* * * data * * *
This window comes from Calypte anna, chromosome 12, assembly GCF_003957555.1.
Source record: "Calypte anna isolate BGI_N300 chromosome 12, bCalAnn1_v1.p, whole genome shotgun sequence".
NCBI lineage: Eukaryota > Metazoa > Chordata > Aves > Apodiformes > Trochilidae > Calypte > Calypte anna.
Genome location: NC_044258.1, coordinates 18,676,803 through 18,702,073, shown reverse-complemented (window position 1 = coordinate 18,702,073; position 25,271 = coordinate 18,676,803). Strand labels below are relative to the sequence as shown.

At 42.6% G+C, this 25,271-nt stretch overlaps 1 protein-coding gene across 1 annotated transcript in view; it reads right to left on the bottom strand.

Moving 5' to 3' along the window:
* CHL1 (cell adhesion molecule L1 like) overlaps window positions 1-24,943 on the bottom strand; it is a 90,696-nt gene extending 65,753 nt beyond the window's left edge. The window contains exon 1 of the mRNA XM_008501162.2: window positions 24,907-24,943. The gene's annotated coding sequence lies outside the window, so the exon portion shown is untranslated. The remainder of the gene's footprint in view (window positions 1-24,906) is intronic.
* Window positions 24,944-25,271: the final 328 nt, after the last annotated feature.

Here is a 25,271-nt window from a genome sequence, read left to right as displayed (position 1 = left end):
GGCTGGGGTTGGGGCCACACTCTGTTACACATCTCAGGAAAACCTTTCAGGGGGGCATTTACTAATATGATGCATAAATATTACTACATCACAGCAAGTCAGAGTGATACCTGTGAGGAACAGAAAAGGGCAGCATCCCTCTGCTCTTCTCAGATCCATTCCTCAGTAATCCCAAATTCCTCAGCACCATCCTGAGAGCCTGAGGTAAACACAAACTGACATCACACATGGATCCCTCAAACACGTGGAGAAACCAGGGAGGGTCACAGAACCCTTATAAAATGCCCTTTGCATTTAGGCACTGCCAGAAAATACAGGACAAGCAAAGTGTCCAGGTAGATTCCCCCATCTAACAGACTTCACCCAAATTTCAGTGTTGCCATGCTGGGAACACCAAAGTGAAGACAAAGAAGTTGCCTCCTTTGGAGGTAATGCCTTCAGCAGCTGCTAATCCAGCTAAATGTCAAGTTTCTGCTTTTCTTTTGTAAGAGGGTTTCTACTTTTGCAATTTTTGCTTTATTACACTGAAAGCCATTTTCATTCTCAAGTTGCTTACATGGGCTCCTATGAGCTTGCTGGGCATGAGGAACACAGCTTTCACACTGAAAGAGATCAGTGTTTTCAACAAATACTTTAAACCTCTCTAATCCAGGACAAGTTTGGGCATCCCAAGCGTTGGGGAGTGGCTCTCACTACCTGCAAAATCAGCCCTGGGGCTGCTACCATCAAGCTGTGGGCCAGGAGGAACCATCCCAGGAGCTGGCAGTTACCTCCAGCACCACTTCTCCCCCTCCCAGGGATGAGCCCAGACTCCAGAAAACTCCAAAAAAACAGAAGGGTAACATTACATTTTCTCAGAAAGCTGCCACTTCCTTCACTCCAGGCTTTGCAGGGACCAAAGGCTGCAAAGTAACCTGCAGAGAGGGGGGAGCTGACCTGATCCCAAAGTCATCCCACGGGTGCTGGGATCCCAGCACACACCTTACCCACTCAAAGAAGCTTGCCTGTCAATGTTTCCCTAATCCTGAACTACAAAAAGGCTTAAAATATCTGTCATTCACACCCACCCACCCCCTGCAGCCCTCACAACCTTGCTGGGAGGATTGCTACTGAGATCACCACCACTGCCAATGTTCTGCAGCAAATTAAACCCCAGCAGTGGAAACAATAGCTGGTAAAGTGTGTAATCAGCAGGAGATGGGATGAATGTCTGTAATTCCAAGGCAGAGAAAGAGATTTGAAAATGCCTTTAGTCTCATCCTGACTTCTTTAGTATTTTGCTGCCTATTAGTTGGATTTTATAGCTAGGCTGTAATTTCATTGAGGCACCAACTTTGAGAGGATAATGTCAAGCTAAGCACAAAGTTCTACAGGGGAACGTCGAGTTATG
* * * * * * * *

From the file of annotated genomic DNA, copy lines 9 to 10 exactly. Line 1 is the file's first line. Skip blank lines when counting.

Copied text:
Here is a 25,271-nt window from a genome sequence, read left to right as displayed (position 1 = left end):
GGCTGGGGTTGGGGCCACACTCTGTTACACATCTCAGGAAAACCTTTCAGGGGGGCATTTACTAATATGATGCATAAATATTACTACATCACAGCAAGTCAGAGTGATACCTGTGAGGAACAGAAAAGGGCAGCATCCCTCTGCTCTTCTCAGATCCATTCCTCAGTAATCCCAAATTCCTCAGCACCATCCTGAGAGCCTGAGGTAAACACAAACTGACATCACACATGGATCCCTCAAACACGTGGAGAAACCAGGGAGGGTCACAGAACCCTTATAAAATGCCCTTTGCATTTAGGCACTGCCAGAAAATACAGGACAAGCAAAGTGTCCAGGTAGATTCCCCCATCTAACAGACTTCACCCAAATTTCAGTGTTGCCATGCTGGGAACACCAAAGTGAAGACAAAGAAGTTGCCTCCTTTGGAGGTAATGCCTTCAGCAGCTGCTAATCCAGCTAAATGTCAAGTTTCTGCTTTTCTTTTGTAAGAGGGTTTCTACTTTTGCAATTTTTGCTTTATTACACTGAAAGCCATTTTCATTCTCAAGTTGCTTACATGGGCTCCTATGAGCTTGCTGGGCATGAGGAACACAGCTTTCACACTGAAAGAGATCAGTGTTTTCAACAAATACTTTAAACCTCTCTAATCCAGGACAAGTTTGGGCATCCCAAGCGTTGGGGAGTGGCTCTCACTACCTGCAAAATCAGCCCTGGGGCTGCTACCATCAAGCTGTGGGCCAGGAGGAACCATCCCAGGAGCTGGCAGTTACCTCCAGCACCACTTCTCCCCCTCCCAGGGATGAGCCCAGACTCCAGAAAACTCCAAAAAAACAGAAGGGTAACATTACATTTTCTCAGAAAGCTGCCACTTCCTTCACTCCAGGCTTTGCAGGGACCAAAGGCTGCAAAGTAACCTGCAGAGAGGGGGGAGCTGACCTGATCCCAAAGTCATCCCACGGGTGCTGGGATCCCAGCACACACCTTACCCACTCAAAGAAGCTTGCCTGTCAATGTTTCCCTAATCCTGAACTACAAAAAGGCTTAAAATATCTGTCATTCACACCCACCCACCCCCTGCAGCCCTCACAACCTTGCTGGGAGGATTGCTACTGAGATCACCACCACTGCCAATGTTCTGCAGCAAATTAAACCCCAGCAGTGGAAACAATAGCTGGTAAAGTGTGTAATCAGCAGGAGATGGGATGAATGTCTGTAATTCCAAGGCAGAGAAAGAGATTTGAAAATGCCTTTAGTCTCATCCTGACTTCTTTAGTATTTTGCTGCCTATTAGTTGGATTTTATAGCTAGGCTGTAATTTCATTGAGGCACCAACTTTGAGAGGATAATGTCAAGCTAAGCACAAAGTTCTACAGGGGAACGTCGAGTTATG